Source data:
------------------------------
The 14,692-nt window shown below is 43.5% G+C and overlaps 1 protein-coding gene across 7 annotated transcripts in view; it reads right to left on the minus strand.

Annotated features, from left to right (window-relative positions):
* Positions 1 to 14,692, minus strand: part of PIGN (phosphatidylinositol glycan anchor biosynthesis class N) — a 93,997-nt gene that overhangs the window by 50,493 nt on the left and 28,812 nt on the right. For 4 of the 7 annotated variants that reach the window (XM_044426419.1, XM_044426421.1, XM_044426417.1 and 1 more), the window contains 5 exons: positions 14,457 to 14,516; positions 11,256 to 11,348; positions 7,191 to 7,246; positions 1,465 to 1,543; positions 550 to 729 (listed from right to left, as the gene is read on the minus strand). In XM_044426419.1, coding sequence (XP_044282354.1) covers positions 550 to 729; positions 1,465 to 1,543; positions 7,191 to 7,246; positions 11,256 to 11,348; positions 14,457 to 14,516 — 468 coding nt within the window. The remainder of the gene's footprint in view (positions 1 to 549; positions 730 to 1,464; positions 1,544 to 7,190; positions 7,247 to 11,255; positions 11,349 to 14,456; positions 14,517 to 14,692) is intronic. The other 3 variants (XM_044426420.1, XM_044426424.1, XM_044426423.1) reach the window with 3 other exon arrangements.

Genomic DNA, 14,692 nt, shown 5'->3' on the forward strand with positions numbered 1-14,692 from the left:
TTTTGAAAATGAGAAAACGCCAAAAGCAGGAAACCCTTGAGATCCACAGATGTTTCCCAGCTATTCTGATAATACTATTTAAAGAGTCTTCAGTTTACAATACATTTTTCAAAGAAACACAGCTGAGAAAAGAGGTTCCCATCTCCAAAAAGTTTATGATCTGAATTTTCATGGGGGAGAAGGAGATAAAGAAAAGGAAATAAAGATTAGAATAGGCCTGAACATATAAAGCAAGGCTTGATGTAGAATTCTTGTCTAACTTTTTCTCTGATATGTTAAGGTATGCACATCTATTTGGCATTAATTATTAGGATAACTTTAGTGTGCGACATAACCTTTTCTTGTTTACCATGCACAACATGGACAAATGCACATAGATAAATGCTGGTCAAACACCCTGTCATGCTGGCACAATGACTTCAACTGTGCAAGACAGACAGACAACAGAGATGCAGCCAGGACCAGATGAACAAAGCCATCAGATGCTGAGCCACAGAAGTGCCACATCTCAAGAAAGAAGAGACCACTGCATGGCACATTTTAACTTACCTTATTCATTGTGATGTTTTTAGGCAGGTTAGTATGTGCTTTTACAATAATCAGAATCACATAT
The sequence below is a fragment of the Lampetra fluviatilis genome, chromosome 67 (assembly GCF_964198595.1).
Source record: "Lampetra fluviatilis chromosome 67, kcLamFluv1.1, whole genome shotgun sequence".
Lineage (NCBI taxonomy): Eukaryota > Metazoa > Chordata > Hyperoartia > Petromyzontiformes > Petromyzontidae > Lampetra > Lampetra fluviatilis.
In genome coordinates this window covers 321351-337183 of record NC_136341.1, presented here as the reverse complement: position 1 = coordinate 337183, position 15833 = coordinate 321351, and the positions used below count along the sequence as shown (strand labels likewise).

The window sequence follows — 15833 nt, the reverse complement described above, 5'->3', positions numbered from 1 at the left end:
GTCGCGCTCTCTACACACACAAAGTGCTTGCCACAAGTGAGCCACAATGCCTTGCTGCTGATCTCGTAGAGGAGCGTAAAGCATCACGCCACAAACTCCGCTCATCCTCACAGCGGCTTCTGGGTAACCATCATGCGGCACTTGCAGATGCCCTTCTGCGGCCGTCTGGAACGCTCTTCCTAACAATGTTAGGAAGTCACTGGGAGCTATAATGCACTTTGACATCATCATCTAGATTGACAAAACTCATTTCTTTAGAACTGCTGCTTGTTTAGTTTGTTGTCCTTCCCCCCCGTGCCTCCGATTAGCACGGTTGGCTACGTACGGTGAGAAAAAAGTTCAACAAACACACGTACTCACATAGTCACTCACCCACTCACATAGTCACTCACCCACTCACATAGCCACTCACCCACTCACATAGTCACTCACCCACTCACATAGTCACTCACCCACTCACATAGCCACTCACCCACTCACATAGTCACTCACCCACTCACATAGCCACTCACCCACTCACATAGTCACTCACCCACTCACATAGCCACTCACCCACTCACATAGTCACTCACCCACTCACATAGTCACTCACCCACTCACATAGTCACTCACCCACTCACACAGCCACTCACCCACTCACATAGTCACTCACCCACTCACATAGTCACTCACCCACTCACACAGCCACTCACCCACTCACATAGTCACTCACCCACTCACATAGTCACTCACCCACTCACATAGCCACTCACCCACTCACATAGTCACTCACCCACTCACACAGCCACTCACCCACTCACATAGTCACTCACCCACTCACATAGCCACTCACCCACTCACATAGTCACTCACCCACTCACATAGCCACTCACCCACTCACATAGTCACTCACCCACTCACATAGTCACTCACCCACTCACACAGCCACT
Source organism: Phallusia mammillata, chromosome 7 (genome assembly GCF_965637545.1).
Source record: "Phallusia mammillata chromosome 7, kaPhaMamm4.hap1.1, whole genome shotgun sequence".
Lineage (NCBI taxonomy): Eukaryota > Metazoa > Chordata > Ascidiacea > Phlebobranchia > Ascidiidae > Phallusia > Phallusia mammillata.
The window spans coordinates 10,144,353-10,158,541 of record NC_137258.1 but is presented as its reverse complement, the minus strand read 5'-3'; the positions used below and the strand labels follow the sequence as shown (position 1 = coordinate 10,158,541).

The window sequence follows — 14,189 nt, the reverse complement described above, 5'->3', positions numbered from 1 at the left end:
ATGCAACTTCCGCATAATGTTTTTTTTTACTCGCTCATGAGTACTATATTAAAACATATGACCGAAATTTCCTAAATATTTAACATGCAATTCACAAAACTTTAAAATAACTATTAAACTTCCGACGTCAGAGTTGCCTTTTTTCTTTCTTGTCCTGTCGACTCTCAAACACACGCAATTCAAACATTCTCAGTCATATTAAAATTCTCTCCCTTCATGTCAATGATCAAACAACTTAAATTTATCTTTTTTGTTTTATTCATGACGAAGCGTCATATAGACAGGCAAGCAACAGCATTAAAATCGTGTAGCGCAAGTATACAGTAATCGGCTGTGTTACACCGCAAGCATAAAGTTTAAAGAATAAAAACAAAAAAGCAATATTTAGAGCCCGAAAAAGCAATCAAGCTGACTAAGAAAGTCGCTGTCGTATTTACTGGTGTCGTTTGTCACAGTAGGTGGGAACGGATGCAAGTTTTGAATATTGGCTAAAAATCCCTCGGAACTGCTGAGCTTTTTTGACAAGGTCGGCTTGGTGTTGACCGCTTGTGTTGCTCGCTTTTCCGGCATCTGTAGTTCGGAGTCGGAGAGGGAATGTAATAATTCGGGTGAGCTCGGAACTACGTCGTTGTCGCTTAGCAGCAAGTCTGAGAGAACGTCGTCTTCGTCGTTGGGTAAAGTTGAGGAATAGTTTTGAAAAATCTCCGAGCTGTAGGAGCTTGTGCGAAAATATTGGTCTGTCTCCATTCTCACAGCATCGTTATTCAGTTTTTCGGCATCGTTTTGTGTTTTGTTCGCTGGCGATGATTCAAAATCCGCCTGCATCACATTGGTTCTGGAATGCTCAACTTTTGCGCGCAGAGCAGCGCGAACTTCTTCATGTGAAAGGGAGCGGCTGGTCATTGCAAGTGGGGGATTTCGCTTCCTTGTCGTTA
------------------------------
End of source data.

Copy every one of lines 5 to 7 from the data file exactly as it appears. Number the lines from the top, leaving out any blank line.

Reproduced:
TTTTGAAAATGAGAAAACGCCAAAAGCAGGAAACCCTTGAGATCCACAGATGTTTCCCAGCTATTCTGATAATACTATTTAAAGAGTCTTCAGTTTACAATACATTTTTCAAAGAAACACAGCTGAGAAAAGAGGTTCCCATCTCCAAAAAGTTTATGATCTGAATTTTCATGGGGGAGAAGGAGATAAAGAAAAGGAAATAAAGATTAGAATAGGCCTGAACATATAAAGCAAGGCTTGATGTAGAATTCTTGTCTAACTTTTTCTCTGATATGTTAAGGTATGCACATCTATTTGGCATTAATTATTAGGATAACTTTAGTGTGCGACATAACCTTTTCTTGTTTACCATGCACAACATGGACAAATGCACATAGATAAATGCTGGTCAAACACCCTGTCATGCTGGCACAATGACTTCAACTGTGCAAGACAGACAGACAACAGAGATGCAGCCAGGACCAGATGAACAAAGCCATCAGATGCTGAGCCACAGAAGTGCCACATCTCAAGAAAGAAGAGACCACTGCATGGCACATTTTAACTTACCTTATTCATTGTGATGTTTTTAGGCAGGTTAGTATGTGCTTTTACAATAATCAGAATCACATAT
The sequence below is a fragment of the Lampetra fluviatilis genome, chromosome 67 (assembly GCF_964198595.1).
Source record: "Lampetra fluviatilis chromosome 67, kcLamFluv1.1, whole genome shotgun sequence".